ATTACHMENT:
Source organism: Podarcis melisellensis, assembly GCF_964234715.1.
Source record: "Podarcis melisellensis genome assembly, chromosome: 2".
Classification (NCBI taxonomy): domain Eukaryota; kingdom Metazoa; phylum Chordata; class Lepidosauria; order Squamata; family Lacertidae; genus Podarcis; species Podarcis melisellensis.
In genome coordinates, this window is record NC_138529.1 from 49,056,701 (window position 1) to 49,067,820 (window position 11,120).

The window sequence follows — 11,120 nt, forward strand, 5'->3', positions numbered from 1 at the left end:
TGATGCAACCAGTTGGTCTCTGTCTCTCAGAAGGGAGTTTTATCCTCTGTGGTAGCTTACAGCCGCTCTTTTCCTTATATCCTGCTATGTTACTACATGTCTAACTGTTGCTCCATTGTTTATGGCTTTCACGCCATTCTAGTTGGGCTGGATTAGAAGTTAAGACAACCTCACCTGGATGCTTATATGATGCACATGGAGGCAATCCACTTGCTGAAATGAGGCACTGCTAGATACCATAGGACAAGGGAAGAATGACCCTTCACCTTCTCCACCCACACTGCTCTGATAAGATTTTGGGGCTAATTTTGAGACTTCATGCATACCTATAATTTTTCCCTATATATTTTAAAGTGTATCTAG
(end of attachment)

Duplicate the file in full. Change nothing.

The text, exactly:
Source organism: Podarcis melisellensis, assembly GCF_964234715.1.
Source record: "Podarcis melisellensis genome assembly, chromosome: 2".
Classification (NCBI taxonomy): domain Eukaryota; kingdom Metazoa; phylum Chordata; class Lepidosauria; order Squamata; family Lacertidae; genus Podarcis; species Podarcis melisellensis.
In genome coordinates, this window is record NC_138529.1 from 49,056,701 (window position 1) to 49,067,820 (window position 11,120).

The window sequence follows — 11,120 nt, forward strand, 5'->3', positions numbered from 1 at the left end:
TGATGCAACCAGTTGGTCTCTGTCTCTCAGAAGGGAGTTTTATCCTCTGTGGTAGCTTACAGCCGCTCTTTTCCTTATATCCTGCTATGTTACTACATGTCTAACTGTTGCTCCATTGTTTATGGCTTTCACGCCATTCTAGTTGGGCTGGATTAGAAGTTAAGACAACCTCACCTGGATGCTTATATGATGCACATGGAGGCAATCCACTTGCTGAAATGAGGCACTGCTAGATACCATAGGACAAGGGAAGAATGACCCTTCACCTTCTCCACCCACACTGCTCTGATAAGATTTTGGGGCTAATTTTGAGACTTCATGCATACCTATAATTTTTCCCTATATATTTTAAAGTGTATCTAG